Sheffield group's gentle satire on Tory 'politiclown' Boris

Review: Boris the Musical, Library Theatre

Sunday, 18th September 2016, 3:53 pm
Updated Tuesday, 4th October 2016, 2:00 pm
David Raphael Burchhardt as Boris Johnson
David Raphael Burchhardt as Boris Johnson

This show looks at the life of Tory politician Boris Johnson, who the writer Laurence Peacock describes as a ‘politiclown’.

However, this is show is political satire ‘lite’, not a hard-hitting polemic but more a gentle dig at the Foreign Secretary’s spectacular and erratic rise to the top.

Young actor David Raphael Burchhardt is clearly having a ball in the title role and his impression is weirdly accurate. He regularly has the audience in stitches with his asides, commentating on his life being played out on stage.

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He even works the crowd queuing down the steps at the venue to get into the show and glad-hands the audience during the interval.

Really the whole show revolves around David’s clever, energetic performance with a great mix of self-deprecation and self-admiration that is well judged.

Like the real-life Boris, he manages somehow to entrance the audience with his bumbling charm.

We see the young Etonian come off worst with the more overtly pushy ‘call me Dave’ Cameron, have a brief nod to the antics of the rich hooligans of the Bullingdon Club at Oxford and romp through Parliamentary political intrigues featuring the smoothly assured Cameron and the desperately ambitious Michael Gove.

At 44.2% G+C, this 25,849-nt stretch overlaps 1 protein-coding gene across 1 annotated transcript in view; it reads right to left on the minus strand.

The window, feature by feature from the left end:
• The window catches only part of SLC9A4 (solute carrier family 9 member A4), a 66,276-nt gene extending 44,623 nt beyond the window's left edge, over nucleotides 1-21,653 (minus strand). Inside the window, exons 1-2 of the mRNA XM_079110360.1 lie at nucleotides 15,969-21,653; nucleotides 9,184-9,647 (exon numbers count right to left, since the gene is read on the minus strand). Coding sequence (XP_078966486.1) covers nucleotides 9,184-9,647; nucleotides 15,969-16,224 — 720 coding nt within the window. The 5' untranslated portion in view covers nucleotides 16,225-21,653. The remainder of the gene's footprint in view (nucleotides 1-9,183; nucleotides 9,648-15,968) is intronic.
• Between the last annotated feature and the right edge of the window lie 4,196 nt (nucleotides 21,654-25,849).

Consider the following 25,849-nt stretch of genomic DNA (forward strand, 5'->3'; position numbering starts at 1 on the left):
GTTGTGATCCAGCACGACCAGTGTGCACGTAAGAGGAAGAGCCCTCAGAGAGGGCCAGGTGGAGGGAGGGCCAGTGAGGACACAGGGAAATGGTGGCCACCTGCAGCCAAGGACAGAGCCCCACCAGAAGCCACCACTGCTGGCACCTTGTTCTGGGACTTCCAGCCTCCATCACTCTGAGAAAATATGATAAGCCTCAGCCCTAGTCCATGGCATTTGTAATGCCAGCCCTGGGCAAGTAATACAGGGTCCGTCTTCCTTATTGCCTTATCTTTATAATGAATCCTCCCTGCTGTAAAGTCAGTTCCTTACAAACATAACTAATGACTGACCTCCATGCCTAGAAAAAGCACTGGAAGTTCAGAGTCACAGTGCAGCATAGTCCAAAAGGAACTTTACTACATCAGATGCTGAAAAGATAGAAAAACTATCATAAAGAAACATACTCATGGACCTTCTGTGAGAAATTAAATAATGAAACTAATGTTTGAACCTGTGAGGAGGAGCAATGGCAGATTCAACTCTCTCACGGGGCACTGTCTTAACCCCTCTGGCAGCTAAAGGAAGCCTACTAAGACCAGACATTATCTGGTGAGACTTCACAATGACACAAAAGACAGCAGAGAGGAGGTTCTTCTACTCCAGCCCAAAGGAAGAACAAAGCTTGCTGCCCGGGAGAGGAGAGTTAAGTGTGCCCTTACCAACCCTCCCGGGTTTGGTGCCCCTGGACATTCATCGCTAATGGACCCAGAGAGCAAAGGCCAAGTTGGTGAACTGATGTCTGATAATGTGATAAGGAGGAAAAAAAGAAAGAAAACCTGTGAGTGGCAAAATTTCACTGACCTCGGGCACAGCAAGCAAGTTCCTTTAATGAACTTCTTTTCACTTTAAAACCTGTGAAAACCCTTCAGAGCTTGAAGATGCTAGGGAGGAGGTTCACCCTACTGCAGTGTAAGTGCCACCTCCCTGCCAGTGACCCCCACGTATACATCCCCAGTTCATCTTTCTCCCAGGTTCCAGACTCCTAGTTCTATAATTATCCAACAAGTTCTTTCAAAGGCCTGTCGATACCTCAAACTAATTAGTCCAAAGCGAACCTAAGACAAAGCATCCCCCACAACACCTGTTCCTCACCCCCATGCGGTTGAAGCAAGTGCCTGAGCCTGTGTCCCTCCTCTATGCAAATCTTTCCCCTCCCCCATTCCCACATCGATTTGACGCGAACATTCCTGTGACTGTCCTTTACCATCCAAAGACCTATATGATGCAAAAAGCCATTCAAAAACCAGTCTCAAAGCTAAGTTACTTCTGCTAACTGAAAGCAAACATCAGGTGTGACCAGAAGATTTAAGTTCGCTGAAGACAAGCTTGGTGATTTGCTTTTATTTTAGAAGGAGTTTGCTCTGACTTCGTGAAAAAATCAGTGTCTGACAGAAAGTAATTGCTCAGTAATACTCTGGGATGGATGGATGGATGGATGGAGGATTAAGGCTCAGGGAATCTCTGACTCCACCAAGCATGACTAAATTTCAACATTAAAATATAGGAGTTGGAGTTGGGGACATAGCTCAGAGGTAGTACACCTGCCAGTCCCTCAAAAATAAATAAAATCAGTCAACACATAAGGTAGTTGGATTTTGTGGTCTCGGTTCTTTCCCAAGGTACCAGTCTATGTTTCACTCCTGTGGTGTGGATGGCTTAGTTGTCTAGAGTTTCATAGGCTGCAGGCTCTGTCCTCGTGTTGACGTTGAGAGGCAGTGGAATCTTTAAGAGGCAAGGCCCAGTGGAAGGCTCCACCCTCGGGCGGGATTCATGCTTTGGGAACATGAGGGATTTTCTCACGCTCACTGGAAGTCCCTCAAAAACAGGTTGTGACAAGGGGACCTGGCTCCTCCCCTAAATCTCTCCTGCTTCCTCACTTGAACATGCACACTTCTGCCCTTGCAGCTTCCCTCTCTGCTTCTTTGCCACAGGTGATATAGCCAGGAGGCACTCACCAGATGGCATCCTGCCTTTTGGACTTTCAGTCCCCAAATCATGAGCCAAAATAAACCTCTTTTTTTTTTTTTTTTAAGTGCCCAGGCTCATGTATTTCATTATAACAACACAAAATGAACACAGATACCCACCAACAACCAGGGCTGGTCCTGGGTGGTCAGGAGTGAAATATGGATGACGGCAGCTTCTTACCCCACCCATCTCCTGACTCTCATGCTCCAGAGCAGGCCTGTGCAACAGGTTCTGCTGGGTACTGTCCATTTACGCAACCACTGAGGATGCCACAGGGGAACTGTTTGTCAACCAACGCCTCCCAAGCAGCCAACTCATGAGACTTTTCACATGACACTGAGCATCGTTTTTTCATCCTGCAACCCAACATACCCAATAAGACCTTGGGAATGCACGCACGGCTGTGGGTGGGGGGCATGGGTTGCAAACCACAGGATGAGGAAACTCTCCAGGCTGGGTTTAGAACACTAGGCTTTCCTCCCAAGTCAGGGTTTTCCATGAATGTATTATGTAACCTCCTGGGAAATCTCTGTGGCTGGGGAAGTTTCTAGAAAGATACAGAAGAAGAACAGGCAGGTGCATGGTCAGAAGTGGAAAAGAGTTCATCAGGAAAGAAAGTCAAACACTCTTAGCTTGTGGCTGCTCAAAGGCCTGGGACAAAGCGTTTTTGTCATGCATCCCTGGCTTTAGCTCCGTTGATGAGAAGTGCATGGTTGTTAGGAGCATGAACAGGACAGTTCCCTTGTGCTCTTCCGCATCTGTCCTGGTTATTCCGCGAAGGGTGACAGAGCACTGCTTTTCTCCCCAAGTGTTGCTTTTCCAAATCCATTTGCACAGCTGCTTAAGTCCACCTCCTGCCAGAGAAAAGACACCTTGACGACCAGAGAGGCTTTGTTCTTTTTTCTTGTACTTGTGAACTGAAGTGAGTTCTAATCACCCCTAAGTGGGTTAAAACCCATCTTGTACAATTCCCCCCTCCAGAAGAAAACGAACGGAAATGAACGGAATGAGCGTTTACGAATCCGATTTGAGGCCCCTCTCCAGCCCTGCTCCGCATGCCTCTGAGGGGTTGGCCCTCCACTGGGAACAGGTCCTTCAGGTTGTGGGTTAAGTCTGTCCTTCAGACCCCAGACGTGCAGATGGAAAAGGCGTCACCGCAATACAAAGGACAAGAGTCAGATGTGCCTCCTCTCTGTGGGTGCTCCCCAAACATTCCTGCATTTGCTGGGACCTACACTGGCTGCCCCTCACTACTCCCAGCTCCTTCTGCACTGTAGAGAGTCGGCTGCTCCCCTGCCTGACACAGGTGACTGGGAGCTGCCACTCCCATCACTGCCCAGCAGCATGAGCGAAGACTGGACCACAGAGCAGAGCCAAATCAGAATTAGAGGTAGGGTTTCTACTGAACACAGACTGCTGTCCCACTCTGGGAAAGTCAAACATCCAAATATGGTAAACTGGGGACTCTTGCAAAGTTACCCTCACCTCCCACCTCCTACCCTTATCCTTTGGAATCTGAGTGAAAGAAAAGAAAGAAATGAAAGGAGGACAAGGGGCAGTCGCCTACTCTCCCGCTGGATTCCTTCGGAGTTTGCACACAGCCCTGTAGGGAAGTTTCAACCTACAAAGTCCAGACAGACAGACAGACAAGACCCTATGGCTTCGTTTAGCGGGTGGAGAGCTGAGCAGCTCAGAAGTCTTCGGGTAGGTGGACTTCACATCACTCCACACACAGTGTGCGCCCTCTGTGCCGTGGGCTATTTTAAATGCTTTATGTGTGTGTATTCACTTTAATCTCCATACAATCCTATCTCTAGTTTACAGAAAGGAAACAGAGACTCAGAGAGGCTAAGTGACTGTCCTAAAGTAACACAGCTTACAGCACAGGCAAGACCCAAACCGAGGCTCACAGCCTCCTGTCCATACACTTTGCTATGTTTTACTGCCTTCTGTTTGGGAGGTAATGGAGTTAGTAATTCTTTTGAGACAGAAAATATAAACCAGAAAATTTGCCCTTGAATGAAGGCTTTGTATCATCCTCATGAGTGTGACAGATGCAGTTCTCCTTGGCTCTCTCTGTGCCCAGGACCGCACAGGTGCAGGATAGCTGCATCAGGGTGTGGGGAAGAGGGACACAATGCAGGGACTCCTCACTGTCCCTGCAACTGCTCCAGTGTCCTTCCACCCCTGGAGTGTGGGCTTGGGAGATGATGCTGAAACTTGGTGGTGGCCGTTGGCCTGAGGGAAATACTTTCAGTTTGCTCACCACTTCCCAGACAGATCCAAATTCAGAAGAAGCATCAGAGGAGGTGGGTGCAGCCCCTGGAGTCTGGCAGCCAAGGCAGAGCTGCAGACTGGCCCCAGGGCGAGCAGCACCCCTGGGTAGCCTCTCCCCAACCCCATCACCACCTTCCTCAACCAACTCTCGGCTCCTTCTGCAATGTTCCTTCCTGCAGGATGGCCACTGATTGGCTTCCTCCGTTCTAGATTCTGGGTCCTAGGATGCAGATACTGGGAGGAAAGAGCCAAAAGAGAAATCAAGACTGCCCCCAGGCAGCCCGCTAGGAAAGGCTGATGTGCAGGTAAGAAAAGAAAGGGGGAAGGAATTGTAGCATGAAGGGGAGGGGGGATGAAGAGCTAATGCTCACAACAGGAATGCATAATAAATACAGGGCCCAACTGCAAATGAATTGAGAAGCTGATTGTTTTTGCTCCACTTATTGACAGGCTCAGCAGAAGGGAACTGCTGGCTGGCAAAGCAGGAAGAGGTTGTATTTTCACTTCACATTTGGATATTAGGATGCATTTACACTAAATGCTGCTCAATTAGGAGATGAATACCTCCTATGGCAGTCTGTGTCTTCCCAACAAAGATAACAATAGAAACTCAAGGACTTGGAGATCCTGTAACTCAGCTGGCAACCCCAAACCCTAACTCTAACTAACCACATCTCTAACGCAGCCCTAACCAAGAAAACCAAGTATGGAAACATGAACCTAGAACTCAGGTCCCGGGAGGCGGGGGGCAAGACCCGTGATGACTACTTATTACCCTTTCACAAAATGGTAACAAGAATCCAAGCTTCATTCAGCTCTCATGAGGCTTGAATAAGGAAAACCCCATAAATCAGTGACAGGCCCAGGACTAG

Cameron and Gove are played by women and Liz Kearney and Sarah Valletta both have great stage presence and good singing voices.

Neither is overwhelmed by Boris’s over-the-top presence and indeed their more restrained portrayals act as a foil to that. But occasionally it’s a bit hard to remember who’s playing who, particularly as both perform other minor roles as well with minor costume adjustments.

Hollie Morrell’s songs are excellent, taking on many genres of musical parody, from musical numbers like How Do You Solve a Problem Like Boris? Or Who Am I? to the fantastic Take That-style Born to Rule.

However, the show felt a little like a work in progress, more an Edinburgh revue in style than a fully-formed musical, but none the worse for that.

A hilarious evening from a talented cast, musicians and crew.